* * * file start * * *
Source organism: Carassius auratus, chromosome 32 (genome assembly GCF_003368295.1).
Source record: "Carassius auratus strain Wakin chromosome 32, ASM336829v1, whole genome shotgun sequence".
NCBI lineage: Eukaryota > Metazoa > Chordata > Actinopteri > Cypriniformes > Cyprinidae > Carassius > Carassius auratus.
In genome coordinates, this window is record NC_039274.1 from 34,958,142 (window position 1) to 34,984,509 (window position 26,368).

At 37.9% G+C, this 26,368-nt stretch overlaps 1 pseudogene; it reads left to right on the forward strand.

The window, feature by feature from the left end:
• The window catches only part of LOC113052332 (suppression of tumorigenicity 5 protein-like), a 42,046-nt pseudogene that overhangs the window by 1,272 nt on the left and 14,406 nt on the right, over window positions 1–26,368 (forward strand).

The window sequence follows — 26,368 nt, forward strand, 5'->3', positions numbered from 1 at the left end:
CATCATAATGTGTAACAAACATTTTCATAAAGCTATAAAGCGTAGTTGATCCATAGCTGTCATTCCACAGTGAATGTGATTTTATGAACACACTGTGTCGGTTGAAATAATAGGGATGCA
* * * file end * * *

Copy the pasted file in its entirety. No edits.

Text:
Source organism: Carassius auratus, chromosome 32 (genome assembly GCF_003368295.1).
Source record: "Carassius auratus strain Wakin chromosome 32, ASM336829v1, whole genome shotgun sequence".
NCBI lineage: Eukaryota > Metazoa > Chordata > Actinopteri > Cypriniformes > Cyprinidae > Carassius > Carassius auratus.
In genome coordinates, this window is record NC_039274.1 from 34,958,142 (window position 1) to 34,984,509 (window position 26,368).

At 37.9% G+C, this 26,368-nt stretch overlaps 1 pseudogene; it reads left to right on the forward strand.

The window, feature by feature from the left end:
• The window catches only part of LOC113052332 (suppression of tumorigenicity 5 protein-like), a 42,046-nt pseudogene that overhangs the window by 1,272 nt on the left and 14,406 nt on the right, over window positions 1–26,368 (forward strand).

The window sequence follows — 26,368 nt, forward strand, 5'->3', positions numbered from 1 at the left end:
CATCATAATGTGTAACAAACATTTTCATAAAGCTATAAAGCGTAGTTGATCCATAGCTGTCATTCCACAGTGAATGTGATTTTATGAACACACTGTGTCGGTTGAAATAATAGGGATGCA